There are a number of healing practices that are included in Chinese medicine. You may be familiar with acupuncture and Chinese herbs, but many people are unaware that food therapy is an equally important healing tool in this medicine. The Chinese say that practitioners should first try to heal by prescribing the right foods, and only if that fails should they turn to acupuncture and herbs.
It’s difficult not to notice how differently we think about food in the Western culture compared to the theories behind Chinese food therapy. Many of the ideas behind healing with food fly in the face of what we think we know as good nutrition or eating well according to Western traditions. Here are some examples:
- It’s all about energy in Chinese medicine. From a Western perspective, we tend to count calories in order avoid eating too many. However, in Chinese theory the reason for eating is to gain energy for your body to function. The calories you eat are a kind of Qi, or life force, which are needed to fuel all of the things your body does, including immunity, the ability to heal, movement, digestion, breathing, temperature regulation, and metabolism.
- How you cook your food matters. This is also about energy, but also about your digestion. According to Chinese theory, you need an adequate amount of digestive fire, or energy, to digest your food completely in order to derive the energy and nutrients from it that you need for your body to function. However, raw vegetables and fruits take more fire than cooked foods to digest completely. Simply put, cooking your food is a little like pre-digestion. If you’re having digestive problems, are ill, or are fatigued, eating a lot of raw foods may only aggravate your condition. According to Chinese theory, you’ll get more overall energy out of your food if it’s cooked.
- Foods aren’t considered to be good or bad in general. One of the foundations of Chinese food therapy is that foods are chosen based on your specific needs. What’s good for your best friend may not be what’s healthy for you. In Western culture however, we’re quick to look for superfoods that are a panacea for everyone, or to eliminate whole categories of foods that might only be a bad choice for some people. For example, in the past fats have been labeled as foods to avoid without making the distinction between healthy and unhealthy fats. Today, carbohydrates are labeled a food culprit, when in fact there are many healthy carbohydrates. The end result is that we’ve eliminated potentially healthy foods from our diets and are eating a lot of foods that might not be optimal for everyone.
- In Chinese medicine, eating too many of the wrong foods aren’t necessarily considered to be fattening, but instead are dampening. Dampness occurs when you eat too much of the wrong food for you, combined with poor digestion or metabolism. Your body gets bogged down and moisture accumulates, causing “puddles” of dampness to build up in the form of edema, yeast overgrowth, athlete’s foot, and moist rashes. In addition, adipose tissue—or fat—is also considered to be an accumulation of dampness.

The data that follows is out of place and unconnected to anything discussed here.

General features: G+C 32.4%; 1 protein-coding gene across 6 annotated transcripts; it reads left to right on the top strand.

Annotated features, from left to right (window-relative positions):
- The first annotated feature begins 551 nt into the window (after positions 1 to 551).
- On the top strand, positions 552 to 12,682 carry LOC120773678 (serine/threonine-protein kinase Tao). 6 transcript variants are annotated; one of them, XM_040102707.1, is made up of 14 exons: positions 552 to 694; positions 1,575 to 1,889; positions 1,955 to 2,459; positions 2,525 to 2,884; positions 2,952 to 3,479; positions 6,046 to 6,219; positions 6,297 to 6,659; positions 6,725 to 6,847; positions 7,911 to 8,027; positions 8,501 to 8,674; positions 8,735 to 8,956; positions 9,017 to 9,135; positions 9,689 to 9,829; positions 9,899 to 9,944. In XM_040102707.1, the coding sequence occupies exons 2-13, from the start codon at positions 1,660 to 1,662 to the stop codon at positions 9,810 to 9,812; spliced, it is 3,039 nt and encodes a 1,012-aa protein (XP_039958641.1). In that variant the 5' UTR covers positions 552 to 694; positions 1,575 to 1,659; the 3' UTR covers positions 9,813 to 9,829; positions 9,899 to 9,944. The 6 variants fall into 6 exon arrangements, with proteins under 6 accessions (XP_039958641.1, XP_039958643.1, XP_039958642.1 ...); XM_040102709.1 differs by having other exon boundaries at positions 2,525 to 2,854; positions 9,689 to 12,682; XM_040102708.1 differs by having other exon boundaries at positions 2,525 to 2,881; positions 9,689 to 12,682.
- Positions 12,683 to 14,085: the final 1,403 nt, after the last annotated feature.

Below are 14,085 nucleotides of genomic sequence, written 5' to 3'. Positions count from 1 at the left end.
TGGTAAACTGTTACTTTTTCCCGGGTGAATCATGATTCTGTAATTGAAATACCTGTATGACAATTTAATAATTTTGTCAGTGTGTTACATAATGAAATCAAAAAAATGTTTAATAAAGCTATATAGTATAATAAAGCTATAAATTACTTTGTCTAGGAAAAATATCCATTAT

- In Chinese food therapy, foods are classified by how they act on your body. In Western medicine and dietetics, we categorize our food in terms of fats, carbohydrates, and proteins. Our food pyramid and recommended dietary choices are based on these categorizations. However in Chinese food therapy, foods are classified by how they act on your body. Similar to Chinese herbal therapy, foods have inherent temperatures and actions. The temperature of a food is not a description of how spicy it is, but a way to describe the thermal effect it has on your body. For example, melons are considered to be cooling foods, but lamb is warming. In addition to its temperature, foods also have an action. For example, a food can boost your energy, build up your blood, or drain dampness. In Chinese food therapy, the foods that are recommended for you are based on both temperature and action, according to your specific health needs.
- According to Chinese medicine, one of the underlying causes of disease is eating food that’s been “wrecked”. If you wheel your cart through a grocery store, either in the United States or China, you’ll find foods that have all kinds of additives. With ingredients such as artificial flavors, to food dyes, to preservatives, many of the foods you find in the grocery store have been chemically altered to enhance shelf life, flavor, and appearance. According to Chinese medicine, one of the underlying causes of disease is eating food that’s been “wrecked”. In ancient times, that meant rotten or spoiled food. Today however, wrecked food might mean products that are unrecognizable as food due to chemical additives or processing that has stripped them of their nutrients. One of the basic principles of Chinese food therapy is eating foods as they’re found in nature.
While Chinese food therapy is best done in partnership with your acupuncturist or practitioner of Chinese medicine, the above comparisons offer up a few guidelines for eating just a little better. Pick foods that make you feel your best, not those based on current diets or food fads. Try to choose foods with few or no additives; cook most of your produce; don’t worry too much about calories; eat slowly; and enjoy your meals.
In addition to her training in Chinese food therapy, Cynthia Chamberlain is also certified as a Functional Nutrition Guide by mindbodygreen’s Functional Nutrition program. In choosing appropriate food therapies for an individual, she incorporates both western Functional Nutrition and Chinese food therapy.
Cindy Chamberlain is an acupuncturist in Overland Park, KS and the founder of Eastern Healing Solutions, LLC. She is licensed in Kansas and Missouri and has been practicing traditional Chinese medicine since 1996.